So why didn’t I “see” this at first glance? Four possibilities come immediately to mind: (a) senility; (b) transient ischemic attack; (c) intellectual obtundedness (cf. a); (d) ocular migraine; (d) Stroop Effect.

    I’ll go with the Stroop Effect – it’s powerful, it’s real, and it’s a compelling explanation for my inability to “see” the graphs when I initially scanned them. This might seem unbelievable to you – and maybe I’m your only reader “dumb” enough to have had experienced this – but please (intellectually if not viscerally) accept the truth of what I say.

    I’m an expert on this particular issue: my PhD thesis used extensive color scatterpoint graphs. When scanned as B&W into UMI, my entire thesis data became unintelligible. Ouch!
    Now, as far as real-world import … This op-ed by author/journalist E.J. Graff* provides much food for thought:

    “The new rules of ‘electability’ mean Joe Biden can’t win. Guess who can?”
    E.J. Graff (Boston Globe – Perspective/Magazine Oct. 9, 2019)


    For readers who lack access to this informative article (which contains good links), it basically says: “Democratic primary voters are too focused on appealing to fictional centrists or Midwest swing voters. But appealing to the middle fails … ” BECAUSE THERE IS NO ‘MIDDLE’ any more … The electorate is just too polarized: Appeal to everyone (e.g., w/Biden), and you’ll end up getting no one. And so, Graff concludes, “Safe candidates lose. Passionate crusaders [Obama / Trump] win. When you write your checks or vote in your primary, go with your gut.”

    Needless to say, Greg’s blog has considered this point many times.

    1. No, that’s not a minor quibble, it is totally obvious and I can’t believe I didn’t do it. Next time!

  2. Oops. I should have typed:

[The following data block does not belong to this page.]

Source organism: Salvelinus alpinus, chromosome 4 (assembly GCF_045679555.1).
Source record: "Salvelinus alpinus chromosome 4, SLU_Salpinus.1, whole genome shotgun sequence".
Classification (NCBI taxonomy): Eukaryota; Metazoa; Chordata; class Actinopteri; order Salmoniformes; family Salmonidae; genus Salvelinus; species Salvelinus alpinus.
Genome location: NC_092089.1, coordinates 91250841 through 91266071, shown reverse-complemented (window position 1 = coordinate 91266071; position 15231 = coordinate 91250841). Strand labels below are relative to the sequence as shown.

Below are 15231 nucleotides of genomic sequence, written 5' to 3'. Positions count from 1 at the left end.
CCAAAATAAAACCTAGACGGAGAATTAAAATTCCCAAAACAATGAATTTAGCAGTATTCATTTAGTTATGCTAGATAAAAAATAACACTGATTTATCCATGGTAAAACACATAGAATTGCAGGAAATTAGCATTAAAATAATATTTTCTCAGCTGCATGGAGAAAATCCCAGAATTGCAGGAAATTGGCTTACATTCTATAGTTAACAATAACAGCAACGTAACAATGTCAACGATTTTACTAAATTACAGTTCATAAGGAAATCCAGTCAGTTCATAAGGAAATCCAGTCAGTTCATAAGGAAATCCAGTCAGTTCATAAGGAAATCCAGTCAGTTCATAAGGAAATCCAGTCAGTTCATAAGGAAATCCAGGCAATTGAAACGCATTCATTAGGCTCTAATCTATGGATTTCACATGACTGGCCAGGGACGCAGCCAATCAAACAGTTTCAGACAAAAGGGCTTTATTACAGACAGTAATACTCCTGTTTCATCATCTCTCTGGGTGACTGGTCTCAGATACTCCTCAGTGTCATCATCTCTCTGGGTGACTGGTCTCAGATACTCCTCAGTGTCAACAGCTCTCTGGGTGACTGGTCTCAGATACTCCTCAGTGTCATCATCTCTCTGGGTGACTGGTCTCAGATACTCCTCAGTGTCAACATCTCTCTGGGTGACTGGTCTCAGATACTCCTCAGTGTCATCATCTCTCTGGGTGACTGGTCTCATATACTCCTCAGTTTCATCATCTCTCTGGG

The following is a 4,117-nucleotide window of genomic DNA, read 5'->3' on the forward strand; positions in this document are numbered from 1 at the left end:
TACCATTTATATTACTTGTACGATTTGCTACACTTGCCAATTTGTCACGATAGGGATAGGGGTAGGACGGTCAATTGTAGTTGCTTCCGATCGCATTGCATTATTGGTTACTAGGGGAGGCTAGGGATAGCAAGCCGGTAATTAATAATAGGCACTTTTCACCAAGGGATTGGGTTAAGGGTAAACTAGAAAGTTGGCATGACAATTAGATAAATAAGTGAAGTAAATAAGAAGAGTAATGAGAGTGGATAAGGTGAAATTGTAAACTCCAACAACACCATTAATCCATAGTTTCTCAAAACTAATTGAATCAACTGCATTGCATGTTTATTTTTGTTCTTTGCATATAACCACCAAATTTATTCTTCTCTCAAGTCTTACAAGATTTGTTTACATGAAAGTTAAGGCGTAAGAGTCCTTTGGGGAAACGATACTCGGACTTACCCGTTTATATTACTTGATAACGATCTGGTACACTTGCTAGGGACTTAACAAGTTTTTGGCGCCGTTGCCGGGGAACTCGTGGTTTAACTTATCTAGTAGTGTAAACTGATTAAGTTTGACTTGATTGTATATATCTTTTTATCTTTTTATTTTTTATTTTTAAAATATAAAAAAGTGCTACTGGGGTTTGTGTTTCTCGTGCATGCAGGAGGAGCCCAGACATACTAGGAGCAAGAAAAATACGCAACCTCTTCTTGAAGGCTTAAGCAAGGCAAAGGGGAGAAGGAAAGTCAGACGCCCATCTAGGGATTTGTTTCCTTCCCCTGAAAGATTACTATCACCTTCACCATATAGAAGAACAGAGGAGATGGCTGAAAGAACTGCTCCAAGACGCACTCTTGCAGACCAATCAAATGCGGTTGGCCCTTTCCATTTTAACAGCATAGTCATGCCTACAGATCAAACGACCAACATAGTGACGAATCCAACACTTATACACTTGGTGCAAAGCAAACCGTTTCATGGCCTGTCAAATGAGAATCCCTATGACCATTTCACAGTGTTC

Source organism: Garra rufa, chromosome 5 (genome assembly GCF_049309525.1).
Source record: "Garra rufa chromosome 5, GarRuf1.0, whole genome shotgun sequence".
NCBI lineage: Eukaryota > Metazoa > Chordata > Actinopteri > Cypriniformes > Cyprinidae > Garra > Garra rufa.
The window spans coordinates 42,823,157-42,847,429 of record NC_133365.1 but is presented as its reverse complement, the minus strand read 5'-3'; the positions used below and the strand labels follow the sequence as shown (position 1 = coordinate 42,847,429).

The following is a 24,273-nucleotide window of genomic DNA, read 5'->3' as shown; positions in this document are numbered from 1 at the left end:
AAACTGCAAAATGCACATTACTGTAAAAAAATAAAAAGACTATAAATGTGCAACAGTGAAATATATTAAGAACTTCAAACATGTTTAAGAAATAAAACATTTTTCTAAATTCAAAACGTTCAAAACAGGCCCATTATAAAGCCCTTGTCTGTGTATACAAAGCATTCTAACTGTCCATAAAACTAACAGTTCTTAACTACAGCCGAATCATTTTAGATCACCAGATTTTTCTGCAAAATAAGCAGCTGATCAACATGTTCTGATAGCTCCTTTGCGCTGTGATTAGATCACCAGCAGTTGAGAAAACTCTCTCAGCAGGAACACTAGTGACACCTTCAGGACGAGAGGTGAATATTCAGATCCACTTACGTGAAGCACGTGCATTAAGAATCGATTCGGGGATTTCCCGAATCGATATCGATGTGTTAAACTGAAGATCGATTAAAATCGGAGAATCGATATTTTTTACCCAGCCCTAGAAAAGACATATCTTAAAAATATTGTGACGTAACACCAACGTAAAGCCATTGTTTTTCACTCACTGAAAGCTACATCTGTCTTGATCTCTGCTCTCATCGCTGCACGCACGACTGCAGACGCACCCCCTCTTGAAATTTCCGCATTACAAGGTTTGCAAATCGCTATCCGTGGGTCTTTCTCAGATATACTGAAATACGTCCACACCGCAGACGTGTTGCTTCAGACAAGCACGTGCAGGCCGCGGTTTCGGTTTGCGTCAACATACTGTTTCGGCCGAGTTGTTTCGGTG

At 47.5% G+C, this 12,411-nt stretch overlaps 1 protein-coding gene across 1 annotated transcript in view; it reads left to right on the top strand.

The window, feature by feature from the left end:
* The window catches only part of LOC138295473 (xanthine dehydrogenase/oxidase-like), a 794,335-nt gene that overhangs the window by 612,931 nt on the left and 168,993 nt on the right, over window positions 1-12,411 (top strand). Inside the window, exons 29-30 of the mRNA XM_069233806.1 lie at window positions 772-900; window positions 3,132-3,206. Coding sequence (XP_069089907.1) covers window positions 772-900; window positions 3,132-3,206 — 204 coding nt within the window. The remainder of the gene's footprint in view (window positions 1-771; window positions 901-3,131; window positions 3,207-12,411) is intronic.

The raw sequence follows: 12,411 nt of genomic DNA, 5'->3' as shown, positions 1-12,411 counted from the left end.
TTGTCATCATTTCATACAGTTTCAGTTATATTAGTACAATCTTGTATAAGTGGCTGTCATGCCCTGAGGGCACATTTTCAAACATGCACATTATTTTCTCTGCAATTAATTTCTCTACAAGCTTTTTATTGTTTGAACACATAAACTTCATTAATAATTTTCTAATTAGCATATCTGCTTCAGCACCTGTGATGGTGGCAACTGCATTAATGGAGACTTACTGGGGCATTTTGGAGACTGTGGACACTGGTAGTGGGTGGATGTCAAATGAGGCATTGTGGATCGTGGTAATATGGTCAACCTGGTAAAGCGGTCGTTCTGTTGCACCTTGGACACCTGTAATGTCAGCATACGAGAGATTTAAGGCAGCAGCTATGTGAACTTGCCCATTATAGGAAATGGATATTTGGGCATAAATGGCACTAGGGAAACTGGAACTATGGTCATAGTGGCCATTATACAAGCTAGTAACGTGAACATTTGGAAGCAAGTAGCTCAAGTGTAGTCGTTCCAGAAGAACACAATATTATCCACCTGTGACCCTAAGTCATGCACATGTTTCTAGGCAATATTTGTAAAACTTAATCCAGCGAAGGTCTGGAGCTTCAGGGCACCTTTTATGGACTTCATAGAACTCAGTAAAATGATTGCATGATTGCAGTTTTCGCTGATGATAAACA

So why didn’t I “see” this at first glance? FIVE possibilities come immediately to mind: (a) senility; (b) transient ischemic attack; (c) intellectual obtundedness (cf. a); (d) ocular migraine; (e) Stroop Effect.

    My failure to catch this error under the editing time limit means, ipso facto, that (a) might still be in play.

  3. And, in the latest polling news, it looks like Warren’s trajectory is NOT crossing Biden’s trajectory, both are maintaining a steady first-place, second-place thing, while Sanders continues to flat line. All the other candidates are just sitting there.

    1. I haven’t watched much television coverage of the campaign. Thus, when I recently saw network news coverage of every Democratic candidate on the stump, I was really struck – viscerally struck – about how qualified a field this really is. Any and/or all of them. Giants [Democrats] trumping the shoulders of Midgets [Republicans], if I may be permitted this deliberately awkward play on the famous expression.

      Still, I’ll go with this bumper sticker that a friend in Hawaii tells me he sees everywhere. (I don’t drive anymore, so I wouldn’t know; have you seen it?) –

Leave a Reply

Your email address will not be published. Required fields are marked *